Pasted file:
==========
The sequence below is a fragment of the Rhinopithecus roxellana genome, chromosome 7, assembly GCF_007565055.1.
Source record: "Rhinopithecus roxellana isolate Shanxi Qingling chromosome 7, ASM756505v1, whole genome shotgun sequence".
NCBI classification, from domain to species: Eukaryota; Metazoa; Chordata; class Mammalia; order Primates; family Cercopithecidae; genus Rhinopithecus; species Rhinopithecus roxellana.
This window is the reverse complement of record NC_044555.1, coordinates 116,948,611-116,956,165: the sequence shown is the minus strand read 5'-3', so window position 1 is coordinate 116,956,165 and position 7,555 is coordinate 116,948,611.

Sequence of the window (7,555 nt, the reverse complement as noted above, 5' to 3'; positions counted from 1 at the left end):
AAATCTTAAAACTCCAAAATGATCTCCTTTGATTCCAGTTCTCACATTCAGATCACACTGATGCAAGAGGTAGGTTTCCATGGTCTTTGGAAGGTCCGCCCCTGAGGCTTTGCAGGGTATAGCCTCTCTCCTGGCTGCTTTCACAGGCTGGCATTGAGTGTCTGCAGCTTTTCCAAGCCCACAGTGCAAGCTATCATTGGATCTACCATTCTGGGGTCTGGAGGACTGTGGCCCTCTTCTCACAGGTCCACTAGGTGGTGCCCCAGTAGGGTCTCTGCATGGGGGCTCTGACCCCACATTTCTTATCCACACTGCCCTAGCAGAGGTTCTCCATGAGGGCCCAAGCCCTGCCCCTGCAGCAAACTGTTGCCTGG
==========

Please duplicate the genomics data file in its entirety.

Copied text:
The sequence below is a fragment of the Rhinopithecus roxellana genome, chromosome 7, assembly GCF_007565055.1.
Source record: "Rhinopithecus roxellana isolate Shanxi Qingling chromosome 7, ASM756505v1, whole genome shotgun sequence".
NCBI classification, from domain to species: Eukaryota; Metazoa; Chordata; class Mammalia; order Primates; family Cercopithecidae; genus Rhinopithecus; species Rhinopithecus roxellana.
This window is the reverse complement of record NC_044555.1, coordinates 116,948,611-116,956,165: the sequence shown is the minus strand read 5'-3', so window position 1 is coordinate 116,956,165 and position 7,555 is coordinate 116,948,611.

Sequence of the window (7,555 nt, the reverse complement as noted above, 5' to 3'; positions counted from 1 at the left end):
AAATCTTAAAACTCCAAAATGATCTCCTTTGATTCCAGTTCTCACATTCAGATCACACTGATGCAAGAGGTAGGTTTCCATGGTCTTTGGAAGGTCCGCCCCTGAGGCTTTGCAGGGTATAGCCTCTCTCCTGGCTGCTTTCACAGGCTGGCATTGAGTGTCTGCAGCTTTTCCAAGCCCACAGTGCAAGCTATCATTGGATCTACCATTCTGGGGTCTGGAGGACTGTGGCCCTCTTCTCACAGGTCCACTAGGTGGTGCCCCAGTAGGGTCTCTGCATGGGGGCTCTGACCCCACATTTCTTATCCACACTGCCCTAGCAGAGGTTCTCCATGAGGGCCCAAGCCCTGCCCCTGCAGCAAACTGTTGCCTGG